Coming & Going
Pricey holiday travel, currency investigation
Traveling home: Prepare to pay up
Heading home for the holidays will come at a hefty price this year.
According to Priceline.com, airfare for Thanksgiving travel is averaging $383 nationally, making it the second-most expensive Thanksgiving for travel (2007 came in at No. 1 with a $385 average). And it only gets worse around Christmas. This year's average airfare is $444, compared with $452 in 2008 and $361 in 2003.
National average airfares for the 2010 holiday season were calculated using fares booked in October through Priceline.com.
So how can you shave a few dollars off your airfare to buy more gifts?
Fly on less popular days. The average fare on the Saturday before Thanksgiving, for instance, is $409. If you wait until the Monday before the holiday, t he average fare drops to $341. The average for a flight on the Saturday before Christmas is $523. On Christmas Eve, it drops to $436.
Even time of day matters. The most expensive fares are for flights in the peak travel hours of 8 to 10 a.m. and 5 to 7 p.m.
Bottom line: Consider flying on these days: Nov. 22, 23, 25 and 30 and Dec. 20, 21, 24, 29, New Year's Eve and New Year's Day.
One more thing: To avoid baggage fees, have your gifts shipped in advance.
A currency conundrum
The Currency Commission's pitch sounded good enough: Give them your pre-euro currency, and they'd send back a check in good ol' U.S. dollars.
Unfortunately, sounding good does not always equal making good.
Reader Andrew Gilbride recently contacted CoGo to report that he never received a $45 check in exchange for the 110 German marks he sent the Currency Commission in February. The company's Web site promises that a check will be mailed within 24 to 48 hours, with delivery in seven to 14 days. CoGo decided to investigate.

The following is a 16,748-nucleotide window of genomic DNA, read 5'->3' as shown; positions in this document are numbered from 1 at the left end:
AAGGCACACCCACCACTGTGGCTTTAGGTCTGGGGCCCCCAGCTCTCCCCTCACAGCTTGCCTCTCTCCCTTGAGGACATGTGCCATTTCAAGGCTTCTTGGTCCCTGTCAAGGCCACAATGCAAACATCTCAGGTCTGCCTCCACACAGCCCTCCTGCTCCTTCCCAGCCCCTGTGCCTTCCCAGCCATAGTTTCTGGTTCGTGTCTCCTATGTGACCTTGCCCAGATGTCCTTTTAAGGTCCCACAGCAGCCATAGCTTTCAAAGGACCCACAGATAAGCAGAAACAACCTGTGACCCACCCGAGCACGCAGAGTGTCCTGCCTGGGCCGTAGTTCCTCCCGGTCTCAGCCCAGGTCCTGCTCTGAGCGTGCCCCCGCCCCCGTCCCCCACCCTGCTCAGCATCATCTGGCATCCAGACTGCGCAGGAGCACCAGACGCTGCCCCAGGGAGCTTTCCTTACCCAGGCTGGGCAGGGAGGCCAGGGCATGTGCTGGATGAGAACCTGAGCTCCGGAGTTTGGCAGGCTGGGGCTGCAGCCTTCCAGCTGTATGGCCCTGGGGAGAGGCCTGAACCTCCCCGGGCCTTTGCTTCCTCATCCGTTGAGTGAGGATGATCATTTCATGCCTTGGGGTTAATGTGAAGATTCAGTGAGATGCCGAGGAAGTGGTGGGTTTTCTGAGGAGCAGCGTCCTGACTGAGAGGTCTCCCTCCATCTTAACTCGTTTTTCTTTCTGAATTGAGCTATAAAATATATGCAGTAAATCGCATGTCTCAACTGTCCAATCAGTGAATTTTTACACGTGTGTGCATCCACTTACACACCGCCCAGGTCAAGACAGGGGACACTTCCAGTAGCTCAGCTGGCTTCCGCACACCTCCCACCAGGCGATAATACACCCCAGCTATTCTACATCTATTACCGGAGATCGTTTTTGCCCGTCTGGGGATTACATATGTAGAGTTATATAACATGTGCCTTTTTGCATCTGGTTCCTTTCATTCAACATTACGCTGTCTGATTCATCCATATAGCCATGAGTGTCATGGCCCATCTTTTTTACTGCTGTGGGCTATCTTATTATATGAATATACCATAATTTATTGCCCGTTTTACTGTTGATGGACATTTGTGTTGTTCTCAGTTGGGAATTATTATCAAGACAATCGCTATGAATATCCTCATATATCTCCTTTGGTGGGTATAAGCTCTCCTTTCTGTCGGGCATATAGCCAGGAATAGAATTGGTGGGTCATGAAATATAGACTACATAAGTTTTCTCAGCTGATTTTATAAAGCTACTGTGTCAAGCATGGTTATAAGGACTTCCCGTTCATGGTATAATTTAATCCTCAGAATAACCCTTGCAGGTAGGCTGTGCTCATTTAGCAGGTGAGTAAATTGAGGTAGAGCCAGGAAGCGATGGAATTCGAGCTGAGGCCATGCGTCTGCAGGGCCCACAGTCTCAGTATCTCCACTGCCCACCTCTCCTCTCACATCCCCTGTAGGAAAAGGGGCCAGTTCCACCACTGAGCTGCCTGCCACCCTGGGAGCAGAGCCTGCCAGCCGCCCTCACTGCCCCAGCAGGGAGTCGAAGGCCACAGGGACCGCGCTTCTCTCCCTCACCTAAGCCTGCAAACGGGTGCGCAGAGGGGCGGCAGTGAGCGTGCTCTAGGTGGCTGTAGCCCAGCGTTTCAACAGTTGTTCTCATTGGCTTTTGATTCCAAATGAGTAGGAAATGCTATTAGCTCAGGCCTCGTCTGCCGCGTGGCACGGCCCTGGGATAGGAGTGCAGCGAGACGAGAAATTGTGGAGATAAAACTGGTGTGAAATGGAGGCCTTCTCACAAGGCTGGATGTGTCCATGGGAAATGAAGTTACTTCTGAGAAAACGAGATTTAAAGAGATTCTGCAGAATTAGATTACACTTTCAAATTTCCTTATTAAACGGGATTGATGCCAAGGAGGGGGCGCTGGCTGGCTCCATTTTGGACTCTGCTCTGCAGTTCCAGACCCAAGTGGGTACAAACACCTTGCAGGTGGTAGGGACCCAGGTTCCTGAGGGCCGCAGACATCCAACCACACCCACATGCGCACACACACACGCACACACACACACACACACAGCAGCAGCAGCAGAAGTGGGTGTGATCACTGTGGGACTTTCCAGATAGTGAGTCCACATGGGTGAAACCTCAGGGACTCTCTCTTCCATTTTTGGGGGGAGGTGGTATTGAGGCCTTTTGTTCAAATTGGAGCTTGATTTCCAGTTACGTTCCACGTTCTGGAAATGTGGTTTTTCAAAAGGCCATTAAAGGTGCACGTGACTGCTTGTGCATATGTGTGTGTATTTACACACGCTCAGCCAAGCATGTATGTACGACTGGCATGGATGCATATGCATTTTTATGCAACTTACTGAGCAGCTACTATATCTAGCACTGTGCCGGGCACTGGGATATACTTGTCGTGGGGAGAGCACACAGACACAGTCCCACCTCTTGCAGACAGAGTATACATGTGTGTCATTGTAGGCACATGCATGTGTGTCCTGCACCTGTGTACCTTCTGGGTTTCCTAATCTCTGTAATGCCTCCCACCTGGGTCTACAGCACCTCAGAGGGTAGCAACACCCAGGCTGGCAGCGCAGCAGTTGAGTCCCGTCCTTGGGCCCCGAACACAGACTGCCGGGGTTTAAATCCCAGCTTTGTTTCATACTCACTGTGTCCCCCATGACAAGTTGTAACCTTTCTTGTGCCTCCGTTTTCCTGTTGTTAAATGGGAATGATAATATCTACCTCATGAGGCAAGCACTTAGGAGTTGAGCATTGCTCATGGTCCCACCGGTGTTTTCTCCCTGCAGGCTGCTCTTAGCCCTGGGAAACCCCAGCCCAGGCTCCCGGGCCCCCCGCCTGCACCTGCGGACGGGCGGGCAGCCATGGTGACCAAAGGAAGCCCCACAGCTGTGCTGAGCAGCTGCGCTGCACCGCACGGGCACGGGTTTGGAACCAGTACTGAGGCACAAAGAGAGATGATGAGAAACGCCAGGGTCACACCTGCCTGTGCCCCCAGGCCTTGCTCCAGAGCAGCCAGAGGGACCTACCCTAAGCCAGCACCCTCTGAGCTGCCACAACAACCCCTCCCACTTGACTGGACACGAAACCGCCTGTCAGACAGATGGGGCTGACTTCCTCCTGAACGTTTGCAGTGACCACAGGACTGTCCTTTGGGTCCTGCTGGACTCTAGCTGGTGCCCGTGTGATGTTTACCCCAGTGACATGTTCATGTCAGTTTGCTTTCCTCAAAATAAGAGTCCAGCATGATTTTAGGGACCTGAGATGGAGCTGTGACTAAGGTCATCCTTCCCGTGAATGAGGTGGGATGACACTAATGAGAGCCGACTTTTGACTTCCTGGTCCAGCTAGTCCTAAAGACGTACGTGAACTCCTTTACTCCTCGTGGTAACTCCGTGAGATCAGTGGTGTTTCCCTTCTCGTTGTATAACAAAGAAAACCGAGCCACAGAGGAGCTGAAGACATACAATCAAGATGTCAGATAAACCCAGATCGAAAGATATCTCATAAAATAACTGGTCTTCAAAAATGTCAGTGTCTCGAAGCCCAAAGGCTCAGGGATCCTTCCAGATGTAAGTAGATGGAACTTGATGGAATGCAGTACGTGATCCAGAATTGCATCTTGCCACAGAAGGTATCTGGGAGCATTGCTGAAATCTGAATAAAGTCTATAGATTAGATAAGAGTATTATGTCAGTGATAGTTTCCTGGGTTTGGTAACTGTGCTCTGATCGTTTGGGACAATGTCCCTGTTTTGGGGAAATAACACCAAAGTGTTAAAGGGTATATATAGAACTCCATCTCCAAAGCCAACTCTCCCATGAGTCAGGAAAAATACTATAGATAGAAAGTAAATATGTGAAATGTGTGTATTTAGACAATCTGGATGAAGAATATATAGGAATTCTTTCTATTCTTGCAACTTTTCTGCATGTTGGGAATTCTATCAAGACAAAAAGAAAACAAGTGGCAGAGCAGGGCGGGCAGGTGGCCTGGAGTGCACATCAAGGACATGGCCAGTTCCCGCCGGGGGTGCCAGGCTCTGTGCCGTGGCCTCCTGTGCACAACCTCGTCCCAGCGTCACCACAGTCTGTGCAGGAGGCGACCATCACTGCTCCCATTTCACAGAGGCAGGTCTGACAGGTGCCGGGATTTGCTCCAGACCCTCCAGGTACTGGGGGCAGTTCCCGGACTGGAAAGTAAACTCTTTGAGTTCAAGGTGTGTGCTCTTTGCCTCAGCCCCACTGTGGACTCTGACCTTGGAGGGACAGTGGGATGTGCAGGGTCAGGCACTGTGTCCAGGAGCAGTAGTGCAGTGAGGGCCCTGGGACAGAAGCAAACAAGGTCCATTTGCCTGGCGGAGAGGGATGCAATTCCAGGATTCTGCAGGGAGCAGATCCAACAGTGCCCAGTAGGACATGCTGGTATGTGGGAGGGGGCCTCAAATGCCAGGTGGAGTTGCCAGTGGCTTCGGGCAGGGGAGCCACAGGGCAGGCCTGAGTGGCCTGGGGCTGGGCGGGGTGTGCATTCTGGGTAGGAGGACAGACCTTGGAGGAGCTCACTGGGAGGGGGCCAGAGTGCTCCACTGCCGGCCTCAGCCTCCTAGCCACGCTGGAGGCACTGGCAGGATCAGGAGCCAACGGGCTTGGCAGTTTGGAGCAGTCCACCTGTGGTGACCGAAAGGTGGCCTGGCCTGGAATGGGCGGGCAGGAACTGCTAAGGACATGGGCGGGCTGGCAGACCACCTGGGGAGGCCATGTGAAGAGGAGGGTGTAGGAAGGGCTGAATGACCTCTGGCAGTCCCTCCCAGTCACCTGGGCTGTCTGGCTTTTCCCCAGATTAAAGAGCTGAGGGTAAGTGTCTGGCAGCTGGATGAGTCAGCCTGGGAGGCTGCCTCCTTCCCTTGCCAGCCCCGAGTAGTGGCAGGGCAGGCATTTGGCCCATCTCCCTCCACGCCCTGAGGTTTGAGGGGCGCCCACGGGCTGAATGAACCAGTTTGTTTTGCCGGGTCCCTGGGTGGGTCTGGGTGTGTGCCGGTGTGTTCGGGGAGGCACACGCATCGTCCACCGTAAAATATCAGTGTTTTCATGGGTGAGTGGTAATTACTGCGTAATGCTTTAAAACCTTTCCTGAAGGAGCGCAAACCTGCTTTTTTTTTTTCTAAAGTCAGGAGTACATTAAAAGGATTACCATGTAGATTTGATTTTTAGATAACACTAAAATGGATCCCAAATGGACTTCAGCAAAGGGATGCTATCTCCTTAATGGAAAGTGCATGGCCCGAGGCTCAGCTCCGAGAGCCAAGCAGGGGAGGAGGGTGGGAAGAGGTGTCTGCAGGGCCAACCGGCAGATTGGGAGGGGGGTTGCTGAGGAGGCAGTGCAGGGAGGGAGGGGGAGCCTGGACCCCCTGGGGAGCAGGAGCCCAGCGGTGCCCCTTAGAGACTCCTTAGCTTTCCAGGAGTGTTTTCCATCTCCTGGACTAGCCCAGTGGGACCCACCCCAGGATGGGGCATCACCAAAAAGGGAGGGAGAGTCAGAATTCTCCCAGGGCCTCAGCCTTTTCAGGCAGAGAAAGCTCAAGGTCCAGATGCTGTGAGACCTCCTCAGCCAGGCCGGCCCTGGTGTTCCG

A quick search of the Better Business Bureau Web site yielded the first bad sign. The Currency Commission gets an F rating, with only one complaint out of 16 resolved. The other 15 were never responded to, mirroring Gilbride's failed attempts to contact the company.
CoGo next took to the streets and paid a visit to the K Street location listed on the Currency Commission's Web site. Staff at the suite of shared offices said their contact with the Currency Commission consisted of forwarding mail to a European address. When it began to appear that the business was under some sort of investigation, the office managers terminated the relationship.
With a Web site still up and running - and promoting referrals from a wide variety of publications, including The Post via its weekly Post Points travel tips - the Currency Commission continues to give the impression that it is still in operation. The Washington and London phone numbers listed, however, appear not to be in service.
Comments on a few other online forums indicate that Gilbride isn't the only one the Currency Commission appears to have stiffed. After conducting its own investigation, CoGo can only advise readers to hold on to those francs and lire for now.
JetBlue Airways has landed at Reagan National. The airline is now offering seven daily nonstop flights to Boston's Logan International Airport and one daily nonstop flight each to Fort Lauderdale-Hollywood International Airport and Orlando International Airport. That will supplement the five daily flights to Boston from BWI Marshall and the six daily flights from Dulles. Terminal A has gotten a facelift thanks to JetBlue's arrival. The airline's ticket and gate counters are made of recycled products, and solar panels have been installed on the roof of the ticketing lobby. . . . Celebrate Veterans Day with a visit to a national park. The more than 100 national parks that charge entrance fees will waive them on Nov. 11. Several hundred other national parks never charge entrance fees. For a list of parks near you, go to www.nps.gov .
Reporting: Becky Krystal, Nancy Trejos. Help feed CoGo. Send travel news to: email@example.com . By mail: CoGo, Washington Post Travel Section, 1150 15th St. NW, Washington, D.C. 20071.